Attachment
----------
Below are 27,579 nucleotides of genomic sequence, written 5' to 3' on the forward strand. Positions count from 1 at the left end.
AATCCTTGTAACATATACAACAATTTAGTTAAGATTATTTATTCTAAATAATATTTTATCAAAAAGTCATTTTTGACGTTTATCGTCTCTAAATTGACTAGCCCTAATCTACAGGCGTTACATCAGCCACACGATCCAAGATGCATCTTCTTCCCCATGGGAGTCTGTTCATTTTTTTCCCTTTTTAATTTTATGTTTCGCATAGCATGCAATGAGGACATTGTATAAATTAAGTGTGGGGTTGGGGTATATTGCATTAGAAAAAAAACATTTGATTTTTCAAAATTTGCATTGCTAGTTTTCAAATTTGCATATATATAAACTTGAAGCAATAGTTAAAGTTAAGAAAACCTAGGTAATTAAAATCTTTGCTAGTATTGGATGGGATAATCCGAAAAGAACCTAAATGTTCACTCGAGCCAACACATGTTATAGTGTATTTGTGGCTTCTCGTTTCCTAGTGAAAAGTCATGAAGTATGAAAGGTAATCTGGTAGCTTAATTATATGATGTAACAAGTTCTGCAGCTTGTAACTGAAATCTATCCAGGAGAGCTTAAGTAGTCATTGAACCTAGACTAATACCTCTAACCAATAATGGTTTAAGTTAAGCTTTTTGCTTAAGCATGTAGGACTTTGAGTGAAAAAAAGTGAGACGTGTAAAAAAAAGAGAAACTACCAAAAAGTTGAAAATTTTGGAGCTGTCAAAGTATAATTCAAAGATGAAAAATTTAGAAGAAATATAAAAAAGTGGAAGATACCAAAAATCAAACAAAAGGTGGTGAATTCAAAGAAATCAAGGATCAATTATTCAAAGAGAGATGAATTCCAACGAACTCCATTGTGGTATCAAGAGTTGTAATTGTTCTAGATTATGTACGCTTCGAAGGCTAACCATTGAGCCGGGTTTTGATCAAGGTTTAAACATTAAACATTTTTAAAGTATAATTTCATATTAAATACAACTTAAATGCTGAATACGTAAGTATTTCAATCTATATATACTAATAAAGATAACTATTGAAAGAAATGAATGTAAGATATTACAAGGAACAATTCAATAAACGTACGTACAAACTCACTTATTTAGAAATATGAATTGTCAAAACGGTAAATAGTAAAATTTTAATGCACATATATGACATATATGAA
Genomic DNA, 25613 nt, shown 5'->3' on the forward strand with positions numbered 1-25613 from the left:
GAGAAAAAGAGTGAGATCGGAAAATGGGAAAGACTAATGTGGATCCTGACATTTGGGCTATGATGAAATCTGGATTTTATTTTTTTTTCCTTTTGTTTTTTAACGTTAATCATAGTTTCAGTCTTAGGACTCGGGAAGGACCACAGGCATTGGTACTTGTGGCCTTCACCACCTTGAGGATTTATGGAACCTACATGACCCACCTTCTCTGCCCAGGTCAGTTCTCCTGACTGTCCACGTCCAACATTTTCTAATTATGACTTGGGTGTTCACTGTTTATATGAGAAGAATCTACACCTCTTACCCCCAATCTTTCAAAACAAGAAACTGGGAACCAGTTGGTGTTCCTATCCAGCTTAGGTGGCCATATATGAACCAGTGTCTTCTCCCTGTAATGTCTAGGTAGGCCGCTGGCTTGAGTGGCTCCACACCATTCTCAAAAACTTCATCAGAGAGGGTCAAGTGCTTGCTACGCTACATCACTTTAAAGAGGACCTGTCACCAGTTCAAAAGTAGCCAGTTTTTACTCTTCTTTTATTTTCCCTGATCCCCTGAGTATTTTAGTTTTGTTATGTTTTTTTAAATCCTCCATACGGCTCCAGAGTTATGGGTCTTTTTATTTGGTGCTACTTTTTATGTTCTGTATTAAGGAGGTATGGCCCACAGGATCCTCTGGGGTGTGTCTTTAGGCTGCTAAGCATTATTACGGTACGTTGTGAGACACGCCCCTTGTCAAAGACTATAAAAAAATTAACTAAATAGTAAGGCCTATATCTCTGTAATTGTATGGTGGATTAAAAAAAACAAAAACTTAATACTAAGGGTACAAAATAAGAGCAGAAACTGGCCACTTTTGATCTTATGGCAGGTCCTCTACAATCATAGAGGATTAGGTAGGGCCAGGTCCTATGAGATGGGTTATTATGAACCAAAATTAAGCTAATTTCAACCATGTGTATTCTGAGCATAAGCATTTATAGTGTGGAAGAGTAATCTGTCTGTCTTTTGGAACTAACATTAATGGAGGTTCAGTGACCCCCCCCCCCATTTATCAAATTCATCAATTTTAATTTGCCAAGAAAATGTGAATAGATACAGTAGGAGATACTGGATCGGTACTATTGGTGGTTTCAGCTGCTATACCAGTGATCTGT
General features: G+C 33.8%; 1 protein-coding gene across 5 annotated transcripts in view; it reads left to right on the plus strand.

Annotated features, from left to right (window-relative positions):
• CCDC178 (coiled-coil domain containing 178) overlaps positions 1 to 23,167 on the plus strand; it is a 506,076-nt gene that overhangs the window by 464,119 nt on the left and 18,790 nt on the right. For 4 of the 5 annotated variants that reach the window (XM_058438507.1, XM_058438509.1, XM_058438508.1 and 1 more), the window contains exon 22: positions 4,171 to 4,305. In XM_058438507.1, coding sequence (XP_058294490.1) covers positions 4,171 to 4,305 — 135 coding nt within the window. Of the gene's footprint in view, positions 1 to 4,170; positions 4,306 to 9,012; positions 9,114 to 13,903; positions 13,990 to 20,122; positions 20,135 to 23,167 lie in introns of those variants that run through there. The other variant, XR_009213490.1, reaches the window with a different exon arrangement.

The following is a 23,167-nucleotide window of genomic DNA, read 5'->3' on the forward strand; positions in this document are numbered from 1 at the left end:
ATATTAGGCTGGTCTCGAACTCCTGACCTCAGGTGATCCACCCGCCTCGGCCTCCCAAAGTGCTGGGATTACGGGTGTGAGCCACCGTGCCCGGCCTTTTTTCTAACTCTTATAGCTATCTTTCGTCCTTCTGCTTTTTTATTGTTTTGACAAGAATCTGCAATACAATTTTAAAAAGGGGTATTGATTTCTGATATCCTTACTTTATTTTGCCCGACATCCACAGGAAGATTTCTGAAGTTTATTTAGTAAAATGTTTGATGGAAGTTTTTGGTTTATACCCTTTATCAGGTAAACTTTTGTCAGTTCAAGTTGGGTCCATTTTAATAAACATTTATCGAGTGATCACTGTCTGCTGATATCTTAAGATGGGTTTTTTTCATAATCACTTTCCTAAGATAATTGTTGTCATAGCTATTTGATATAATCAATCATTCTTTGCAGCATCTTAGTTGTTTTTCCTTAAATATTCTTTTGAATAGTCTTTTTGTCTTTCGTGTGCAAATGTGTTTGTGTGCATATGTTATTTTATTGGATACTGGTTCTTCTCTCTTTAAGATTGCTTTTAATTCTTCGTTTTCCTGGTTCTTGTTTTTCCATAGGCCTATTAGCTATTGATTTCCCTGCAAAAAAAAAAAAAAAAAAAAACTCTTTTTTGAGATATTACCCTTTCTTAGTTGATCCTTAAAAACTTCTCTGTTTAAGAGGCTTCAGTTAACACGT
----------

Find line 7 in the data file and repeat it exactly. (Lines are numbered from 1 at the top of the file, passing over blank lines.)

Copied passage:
• CCDC178 (coiled-coil domain containing 178) overlaps positions 1 to 23,167 on the plus strand; it is a 506,076-nt gene that overhangs the window by 464,119 nt on the left and 18,790 nt on the right. For 4 of the 5 annotated variants that reach the window (XM_058438507.1, XM_058438509.1, XM_058438508.1 and 1 more), the window contains exon 22: positions 4,171 to 4,305. In XM_058438507.1, coding sequence (XP_058294490.1) covers positions 4,171 to 4,305 — 135 coding nt within the window. Of the gene's footprint in view, positions 1 to 4,170; positions 4,306 to 9,012; positions 9,114 to 13,903; positions 13,990 to 20,122; positions 20,135 to 23,167 lie in introns of those variants that run through there. The other variant, XR_009213490.1, reaches the window with a different exon arrangement.